[Gc] Linux failure with PaX

John Richard Moser nigelenki at comcast.net
Fri Jul 9 19:22:32 PDT 2004


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I'm having a hard time running anything under the Boehm GC with a
PaX-enabled Linux system.  I compiled the Boehm GC with malloc
redirection and used LD_PRELOAD to preload:

LD_PRELOAD="/usr/lib/libdl.so /lib/libpthread.so.0 \
/usr/lib/gcc-lib/i686-pc-linux-gnu/3.3.4/libgcc_s.so \
/usr/lib/libgc.so"

Simple programs like a leaking loop or nano will run.  Complex programs
like vim, firefox, gimp, bash, or almost anything else get killed:

PAX: execution attempt in: /usr/bin/fortune, 17efa000-17eff000 00000000
PAX: terminating task: /usr/bin/fortune(fortune):4789, uid/euid: 0/0,

PAX: execution attempt in: /lib/libc-2.3.3.so, 24792000-248a1000 00000000
PAX: terminating task: /usr/bin/vim(vim):4809, uid/euid: 0/0, PC:

PAX: execution attempt in: /usr/lib/libgc.so.1.0.2, 20879000-2089f000
00000000
PAX: terminating task: /usr/bin/vim(vim):13716, uid/euid: 1000/1000, PC:
2088ab47, SP: 58f97580

PAX: execution attempt in: /usr/lib/libgc.so.1.0.2, 24a55000-24a7b000
00000000
PAX: terminating task: /usr/bin/vim(vim):13719, uid/euid: 1000/1000, PC:
24a66b47, SP: 598f9fe0

PaX is a patch for Linux which prevents arbitrary code execution by
assuring no pages are both writable and executable.  See simplified
explaination at http://en.wikipedia.org/wiki/PaX to get familiar with
it, and to find links about it, and exactly what it does.

I successfully run all my applications on a PaX-enabled machine with a
handful of executables having various restrictions relaxed.  PaX is a
very useful and significant security technology, and only incurs a <2%
(<1% for me) performance overhead with SEGMEXEC and everything else on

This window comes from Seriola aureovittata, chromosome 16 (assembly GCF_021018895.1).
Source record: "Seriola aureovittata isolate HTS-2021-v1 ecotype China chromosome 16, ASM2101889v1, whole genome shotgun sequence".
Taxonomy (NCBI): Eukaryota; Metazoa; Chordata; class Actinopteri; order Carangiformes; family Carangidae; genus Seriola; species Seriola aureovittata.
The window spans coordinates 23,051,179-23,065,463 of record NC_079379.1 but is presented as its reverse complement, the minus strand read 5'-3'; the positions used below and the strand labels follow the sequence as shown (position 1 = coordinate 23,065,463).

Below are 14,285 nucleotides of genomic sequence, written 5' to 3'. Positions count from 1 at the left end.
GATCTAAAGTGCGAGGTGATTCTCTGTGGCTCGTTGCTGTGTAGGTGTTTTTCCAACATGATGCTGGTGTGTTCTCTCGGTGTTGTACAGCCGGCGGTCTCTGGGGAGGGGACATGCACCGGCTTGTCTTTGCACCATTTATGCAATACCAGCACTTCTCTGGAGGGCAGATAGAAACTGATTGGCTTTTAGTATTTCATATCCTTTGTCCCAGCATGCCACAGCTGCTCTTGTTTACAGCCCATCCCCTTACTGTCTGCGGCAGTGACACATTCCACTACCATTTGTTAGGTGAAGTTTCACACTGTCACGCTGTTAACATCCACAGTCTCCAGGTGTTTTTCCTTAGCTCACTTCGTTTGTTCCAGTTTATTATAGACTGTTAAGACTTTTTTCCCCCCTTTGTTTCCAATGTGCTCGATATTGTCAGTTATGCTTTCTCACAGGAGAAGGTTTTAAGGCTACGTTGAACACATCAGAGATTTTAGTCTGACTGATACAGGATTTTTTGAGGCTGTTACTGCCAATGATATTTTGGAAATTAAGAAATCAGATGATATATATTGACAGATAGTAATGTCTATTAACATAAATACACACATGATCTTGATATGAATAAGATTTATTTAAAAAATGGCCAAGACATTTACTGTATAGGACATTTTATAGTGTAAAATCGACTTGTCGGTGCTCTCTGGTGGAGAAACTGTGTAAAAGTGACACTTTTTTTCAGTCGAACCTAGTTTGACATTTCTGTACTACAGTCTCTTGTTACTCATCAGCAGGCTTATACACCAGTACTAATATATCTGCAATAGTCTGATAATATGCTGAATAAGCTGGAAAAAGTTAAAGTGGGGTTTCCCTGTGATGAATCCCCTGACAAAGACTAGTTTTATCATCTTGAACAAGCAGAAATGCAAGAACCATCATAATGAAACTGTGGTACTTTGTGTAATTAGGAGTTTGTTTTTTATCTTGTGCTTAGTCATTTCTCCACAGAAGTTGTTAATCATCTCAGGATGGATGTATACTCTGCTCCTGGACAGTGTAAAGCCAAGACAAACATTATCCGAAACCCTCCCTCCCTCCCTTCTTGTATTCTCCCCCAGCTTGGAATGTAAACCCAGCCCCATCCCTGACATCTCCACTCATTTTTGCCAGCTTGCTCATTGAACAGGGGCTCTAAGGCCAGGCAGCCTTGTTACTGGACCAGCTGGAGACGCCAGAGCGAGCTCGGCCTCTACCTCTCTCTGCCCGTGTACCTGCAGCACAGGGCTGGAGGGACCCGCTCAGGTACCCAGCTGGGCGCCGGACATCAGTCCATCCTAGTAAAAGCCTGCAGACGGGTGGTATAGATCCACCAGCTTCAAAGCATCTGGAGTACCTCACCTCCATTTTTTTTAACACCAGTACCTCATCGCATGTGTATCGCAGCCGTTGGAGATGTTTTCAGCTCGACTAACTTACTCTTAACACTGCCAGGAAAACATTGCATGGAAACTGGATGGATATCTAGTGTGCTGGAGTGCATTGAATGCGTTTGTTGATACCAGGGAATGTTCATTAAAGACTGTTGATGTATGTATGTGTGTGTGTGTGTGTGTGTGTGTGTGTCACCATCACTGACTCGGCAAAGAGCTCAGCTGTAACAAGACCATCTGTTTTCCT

in most if not all cases.

I despise garbage collecton.  It's not a concept I consider intelligent
or proper at all.  This does not forbid me from researching it, however;
and right now, I need the Boehm GC to work so I can research a serious
critical flaw in the entire GC concept.

It's already a known fact that under certain situations (xor-condensed
linked lists, processes making their own makeshift virtual ram, etc) the
GC can free up ram that's in use.  Programmers aren't the smartest bunch
on the planet (says the one making his own development framework), and
so they're bound to find some simplistic way to break the GC.  But I'm
not interested in that.  Let's assume it does work usually.

How's the GC work?  It wanders around in the heap looking for things
that look like pointers (WTF looks like a pointer?!)?  OK.  I'm 400+M
into swap.  You go ahead and wander around and see how far you get.

I want to put my system under the GC and see if it indeed thrashes the
hell out of swap.  I can help you set up a PaX box if you know how to
compile a Linux kernel; can even give you the scripts that set up proper
relaxed restrictions on binaries that need it.
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